Some days after his departure, when the ram entered the kitchen as usual and was eating the dainties, even when other dishes were on the fire, the cooks were enraged beyond measure as the things eaten were the special favourites of the king and the royal dinner was not yet over. They found nothing handy to beat him with. So one of them took a burning faggot from the hearth and gave the ram several blows with it on his back.

The thick and dry wool on his back caught fire, and the ram, bleating piteously, ran to his accustomed bed of grass in the stables and rolled on it in order to give relief to the horrible burning sensation in his body. The grass caught fire and in its turn set fire to the whole stables. Some of the horses were burnt to death and others lost their eyes. The rest were rescued with difficulty by the palace servants. Even these sustained severe burns on their bodies and ran about the palace grounds neighing in a heart-rending fashion, and causing confusion in the assembled crowd. 

The king, who loved his horses dearly, came to the spot and was very much grieved lo see their plight. He called the palace veterinary doctor and asked him, ‘What is the best medicine for allaying the burning pain of these poor animals?’ The doctor looked up his books and said, ‘Sire, the great Salihotra himself, the fountain source of all veterinary science, says, ‘By applying the fat of newly-killed monkeys the pain to horses caused by burns is relieved as speedily as darkness is dispelled by the rising sun. So, let this medicine be applied at once.’ On this, the king ordered the instant slaughter of all the monkeys in the palace compound. All of them were assembled by the king’s servants under the pretense of giving them the customary dainties and were then seized and killed at once with sticks, stones, swords, knives and various other weapons and their fat extracted and applied to the burns of the horses.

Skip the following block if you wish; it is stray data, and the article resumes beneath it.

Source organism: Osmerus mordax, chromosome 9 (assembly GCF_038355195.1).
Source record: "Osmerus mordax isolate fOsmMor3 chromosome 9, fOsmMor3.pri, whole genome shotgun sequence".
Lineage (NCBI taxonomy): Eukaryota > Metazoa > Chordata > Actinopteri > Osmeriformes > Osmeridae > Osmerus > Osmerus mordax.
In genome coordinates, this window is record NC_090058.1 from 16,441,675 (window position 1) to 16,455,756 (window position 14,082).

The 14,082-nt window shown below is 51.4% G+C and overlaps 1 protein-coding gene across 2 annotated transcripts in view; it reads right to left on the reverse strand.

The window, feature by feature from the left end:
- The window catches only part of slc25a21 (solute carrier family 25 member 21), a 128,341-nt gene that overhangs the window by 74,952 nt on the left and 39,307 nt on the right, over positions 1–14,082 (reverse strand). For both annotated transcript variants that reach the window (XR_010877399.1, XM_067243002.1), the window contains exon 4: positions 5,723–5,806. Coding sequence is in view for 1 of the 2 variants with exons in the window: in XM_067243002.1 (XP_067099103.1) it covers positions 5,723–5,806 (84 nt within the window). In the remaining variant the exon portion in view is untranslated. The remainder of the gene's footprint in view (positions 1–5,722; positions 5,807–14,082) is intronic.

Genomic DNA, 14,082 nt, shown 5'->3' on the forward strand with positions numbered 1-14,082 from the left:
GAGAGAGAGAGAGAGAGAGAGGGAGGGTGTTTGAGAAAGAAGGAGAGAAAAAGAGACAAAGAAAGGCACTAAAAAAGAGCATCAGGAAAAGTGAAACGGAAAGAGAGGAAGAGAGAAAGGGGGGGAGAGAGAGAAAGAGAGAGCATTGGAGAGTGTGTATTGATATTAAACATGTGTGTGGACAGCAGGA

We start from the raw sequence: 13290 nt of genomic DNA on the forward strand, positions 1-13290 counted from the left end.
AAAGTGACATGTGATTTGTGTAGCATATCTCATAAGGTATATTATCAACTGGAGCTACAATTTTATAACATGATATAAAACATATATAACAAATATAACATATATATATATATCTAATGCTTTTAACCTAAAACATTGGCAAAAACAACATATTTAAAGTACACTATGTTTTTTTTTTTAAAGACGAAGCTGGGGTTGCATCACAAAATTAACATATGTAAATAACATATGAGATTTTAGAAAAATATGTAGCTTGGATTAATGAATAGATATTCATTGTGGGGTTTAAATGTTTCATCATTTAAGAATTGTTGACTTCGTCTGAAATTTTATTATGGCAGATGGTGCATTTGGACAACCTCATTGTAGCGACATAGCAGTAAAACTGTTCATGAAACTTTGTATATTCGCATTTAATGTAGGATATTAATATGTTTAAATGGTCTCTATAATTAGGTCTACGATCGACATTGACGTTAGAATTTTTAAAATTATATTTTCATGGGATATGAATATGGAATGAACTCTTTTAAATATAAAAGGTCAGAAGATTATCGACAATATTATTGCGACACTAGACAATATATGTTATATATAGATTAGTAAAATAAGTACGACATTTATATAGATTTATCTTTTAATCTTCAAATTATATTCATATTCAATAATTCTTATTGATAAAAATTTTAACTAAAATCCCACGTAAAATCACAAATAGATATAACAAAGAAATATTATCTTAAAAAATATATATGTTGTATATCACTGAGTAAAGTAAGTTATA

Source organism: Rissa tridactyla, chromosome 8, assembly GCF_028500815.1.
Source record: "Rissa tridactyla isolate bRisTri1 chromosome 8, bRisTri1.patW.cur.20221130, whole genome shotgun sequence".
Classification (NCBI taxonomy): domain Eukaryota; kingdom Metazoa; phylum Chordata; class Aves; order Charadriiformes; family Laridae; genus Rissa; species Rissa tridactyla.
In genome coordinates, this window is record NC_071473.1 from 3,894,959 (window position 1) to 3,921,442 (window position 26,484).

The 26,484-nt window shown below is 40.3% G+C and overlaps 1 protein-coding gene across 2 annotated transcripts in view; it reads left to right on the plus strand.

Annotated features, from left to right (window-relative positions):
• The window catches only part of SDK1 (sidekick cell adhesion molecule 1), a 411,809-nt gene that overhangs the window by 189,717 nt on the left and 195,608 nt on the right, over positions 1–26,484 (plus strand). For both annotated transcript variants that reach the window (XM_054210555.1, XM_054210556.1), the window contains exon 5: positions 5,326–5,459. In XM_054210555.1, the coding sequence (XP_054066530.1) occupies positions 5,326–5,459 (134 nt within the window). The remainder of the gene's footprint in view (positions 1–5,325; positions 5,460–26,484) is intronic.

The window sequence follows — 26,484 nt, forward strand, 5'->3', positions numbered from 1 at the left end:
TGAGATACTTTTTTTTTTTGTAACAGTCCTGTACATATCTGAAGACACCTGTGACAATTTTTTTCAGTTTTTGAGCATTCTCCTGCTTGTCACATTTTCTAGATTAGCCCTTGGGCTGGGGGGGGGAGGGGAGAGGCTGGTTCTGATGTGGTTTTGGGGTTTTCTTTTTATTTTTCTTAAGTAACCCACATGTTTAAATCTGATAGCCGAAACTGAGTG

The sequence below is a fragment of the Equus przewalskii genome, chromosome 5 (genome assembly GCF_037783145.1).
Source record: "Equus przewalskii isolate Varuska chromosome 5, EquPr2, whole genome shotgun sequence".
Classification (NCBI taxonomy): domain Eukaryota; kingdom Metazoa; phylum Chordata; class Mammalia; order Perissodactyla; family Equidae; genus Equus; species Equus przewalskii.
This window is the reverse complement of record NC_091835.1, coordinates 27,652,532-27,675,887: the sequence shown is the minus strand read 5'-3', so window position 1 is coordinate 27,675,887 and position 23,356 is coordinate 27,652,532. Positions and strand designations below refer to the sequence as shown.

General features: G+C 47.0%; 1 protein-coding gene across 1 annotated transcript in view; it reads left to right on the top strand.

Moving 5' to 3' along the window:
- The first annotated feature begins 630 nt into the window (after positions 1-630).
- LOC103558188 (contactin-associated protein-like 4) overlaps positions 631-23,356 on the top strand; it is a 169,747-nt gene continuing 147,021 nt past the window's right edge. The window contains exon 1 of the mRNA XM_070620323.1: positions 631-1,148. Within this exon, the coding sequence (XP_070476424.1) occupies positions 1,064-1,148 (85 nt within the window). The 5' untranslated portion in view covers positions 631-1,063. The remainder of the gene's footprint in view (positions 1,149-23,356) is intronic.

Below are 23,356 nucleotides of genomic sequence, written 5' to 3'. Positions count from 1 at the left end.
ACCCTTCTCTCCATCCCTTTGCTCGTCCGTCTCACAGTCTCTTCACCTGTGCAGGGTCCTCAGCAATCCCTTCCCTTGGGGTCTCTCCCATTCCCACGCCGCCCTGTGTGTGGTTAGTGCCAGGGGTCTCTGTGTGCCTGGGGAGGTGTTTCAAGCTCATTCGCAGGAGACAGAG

The old monkey chief heard of the wholesale destruction of his tribe from a wandering crow and was prostrate with grief. Among the monkeys destroyed so foully were his children, grandchildren, sisters’ childrens’ children and a host of more distant relatives. ‘They would not listen to my words that day and have coma to this horrible end,’ he bewailed. He thought to himself, ‘ How con I take revenge on this wretched king and his servants for their cruel act? It has been said, “He who either from fear of from selfish motives calmly puts up with the insult done by another to his family is the lowest of men “So I must certainly avenge this wholesale massacre of my family.’ 

In order to think out a suitable plan, the old monkey wandered about the forest. For many hours no feasible plan occurred to him. The day was hot and he felt very thirsty. Searching for water, he came to a lake adorned with numerous lotuses. The stillness of the place was fearful, and it seemed to him that there was some hidden danger there. Looking carefully, he found the there were many footsteps leading to the lake and none returning therefrom. He said to himself, ‘Surely, in this lake there are dreadful crocodiles which eat up the unfortunate persons who step into the water to drink. So I should not step into the water, but should suck the water through a lotus reed.’ So saying, he got a stick, stood on’ the last step above the water, raised up a lotus stalk with the stick, severed the stalk from its root, and sucked the water through the reed-like hollow lotus stalk. When he was doing this, a demon raised his head from under the water. His neck was adorned with a magnificent diamond necklace. He said to the monkey, ‘Whoever steps into this lake becomes my food. You seem to be the least wicked of the fellows I have met as you have carefully abstained from stepping into the water and polluting it. Besides, you must be awfully clever to have thought of this funny and novel way of drinking water. I am highly pleased with you. Beg of me any boon you like, and I shall grant it’. 

A bright idea suggested itself to the monkey. He asked, ‘What is the limit of your eating power? How many can you eat at a time ?’ The demon laughed and said, ‘I can eat up a hundred million and more at a time if they would only enter the water. Outside the water I am no match even for a miserable jackal.’ The monkey said, ‘I am now on terms of the bitterest enmity with King Chandra and his men. If you give me that diamond necklace, I shall by suitable words stimulate the avarice of the king and countless men of his, bring them all here, and make then> enter the lake through greed for such necklaces. You can then do what you like with them.’ The demon was highly pleased at the prospect of such a glorious dinner and at once gave the necklace and said, ‘ Friend, proceed in such a way as to bring them all speedily here. Never have I had such a dinner as you describe. Make it a reality, and seal our eternal friendship’.